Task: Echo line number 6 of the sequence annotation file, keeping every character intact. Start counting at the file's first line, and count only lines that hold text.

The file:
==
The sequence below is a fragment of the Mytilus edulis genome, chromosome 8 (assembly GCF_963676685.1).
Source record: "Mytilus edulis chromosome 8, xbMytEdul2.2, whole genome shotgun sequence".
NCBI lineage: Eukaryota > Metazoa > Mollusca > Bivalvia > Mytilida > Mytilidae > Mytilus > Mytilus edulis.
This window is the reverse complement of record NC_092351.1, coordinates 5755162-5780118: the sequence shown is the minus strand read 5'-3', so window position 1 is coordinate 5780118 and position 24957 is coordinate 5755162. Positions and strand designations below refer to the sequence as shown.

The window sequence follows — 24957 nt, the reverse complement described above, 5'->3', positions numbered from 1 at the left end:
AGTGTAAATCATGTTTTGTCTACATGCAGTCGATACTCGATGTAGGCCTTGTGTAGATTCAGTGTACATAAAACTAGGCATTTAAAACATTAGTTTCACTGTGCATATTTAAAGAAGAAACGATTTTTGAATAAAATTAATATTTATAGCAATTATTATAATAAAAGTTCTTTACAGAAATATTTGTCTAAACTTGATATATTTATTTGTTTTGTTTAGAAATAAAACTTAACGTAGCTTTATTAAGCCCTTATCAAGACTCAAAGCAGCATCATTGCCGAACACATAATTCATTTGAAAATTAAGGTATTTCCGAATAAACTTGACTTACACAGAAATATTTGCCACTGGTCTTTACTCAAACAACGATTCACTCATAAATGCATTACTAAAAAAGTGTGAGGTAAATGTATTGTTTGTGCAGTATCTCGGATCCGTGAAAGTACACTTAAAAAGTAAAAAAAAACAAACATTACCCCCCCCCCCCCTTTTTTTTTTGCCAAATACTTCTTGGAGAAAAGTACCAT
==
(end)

AGTGTAAATCATGTTTTGTCTACATGCAGTCGATACTCGATGTAGGCCTTGTGTAGATTCAGTGTACATAAAACTAGGCATTTAAAACATTAGTTTCACTGTGCATATTTAAAGAAGAAACGATTTTTGAATAAAATTAATATTTATAGCAATTATTATAATAAAAGTTCTTTACAGAAATATTTGTCTAAACTTGATATATTTATTTGTTTTGTTTAGAAATAAAACTTAACGTAGCTTTATTAAGCCCTTATCAAGACTCAAAGCAGCATCATTGCCGAACACATAATTCATTTGAAAATTAAGGTATTTCCGAATAAACTTGACTTACACAGAAATATTTGCCACTGGTCTTTACTCAAACAACGATTCACTCATAAATGCATTACTAAAAAAGTGTGAGGTAAATGTATTGTTTGTGCAGTATCTCGGATCCGTGAAAGTACACTTAAAAAGTAAAAAAAAACAAACATTACCCCCCCCCCCCCTTTTTTTTTTGCCAAATACTTCTTGGAGAAAAGTACCAT